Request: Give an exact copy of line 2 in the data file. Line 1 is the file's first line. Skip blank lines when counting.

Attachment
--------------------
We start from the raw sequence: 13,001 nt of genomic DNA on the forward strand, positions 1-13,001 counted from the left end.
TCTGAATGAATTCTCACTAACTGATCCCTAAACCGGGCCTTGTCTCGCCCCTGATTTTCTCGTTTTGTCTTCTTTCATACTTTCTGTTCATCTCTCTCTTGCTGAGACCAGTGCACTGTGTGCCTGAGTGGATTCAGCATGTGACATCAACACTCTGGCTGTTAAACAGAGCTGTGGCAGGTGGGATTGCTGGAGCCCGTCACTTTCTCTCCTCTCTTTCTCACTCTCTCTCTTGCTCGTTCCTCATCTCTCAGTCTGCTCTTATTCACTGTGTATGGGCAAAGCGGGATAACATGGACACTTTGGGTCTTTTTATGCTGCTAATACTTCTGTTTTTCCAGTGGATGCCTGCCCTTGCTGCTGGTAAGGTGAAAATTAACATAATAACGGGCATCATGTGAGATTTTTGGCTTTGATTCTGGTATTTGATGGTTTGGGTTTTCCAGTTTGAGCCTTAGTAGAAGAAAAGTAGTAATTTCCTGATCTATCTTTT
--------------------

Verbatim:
TCTGAATGAATTCTCACTAACTGATCCCTAAACCGGGCCTTGTCTCGCCCCTGATTTTCTCGTTTTGTCTTCTTTCATACTTTCTGTTCATCTCTCTCTTGCTGAGACCAGTGCACTGTGTGCCTGAGTGGATTCAGCATGTGACATCAACACTCTGGCTGTTAAACAGAGCTGTGGCAGGTGGGATTGCTGGAGCCCGTCACTTTCTCTCCTCTCTTTCTCACTCTCTCTCTTGCTCGTTCCTCATCTCTCAGTCTGCTCTTATTCACTGTGTATGGGCAAAGCGGGATAACATGGACACTTTGGGTCTTTTTATGCTGCTAATACTTCTGTTTTTCCAGTGGATGCCTGCCCTTGCTGCTGGTAAGGTGAAAATTAACATAATAACGGGCATCATGTGAGATTTTTGGCTTTGATTCTGGTATTTGATGGTTTGGGTTTTCCAGTTTGAGCCTTAGTAGAAGAAAAGTAGTAATTTCCTGATCTATCTTTT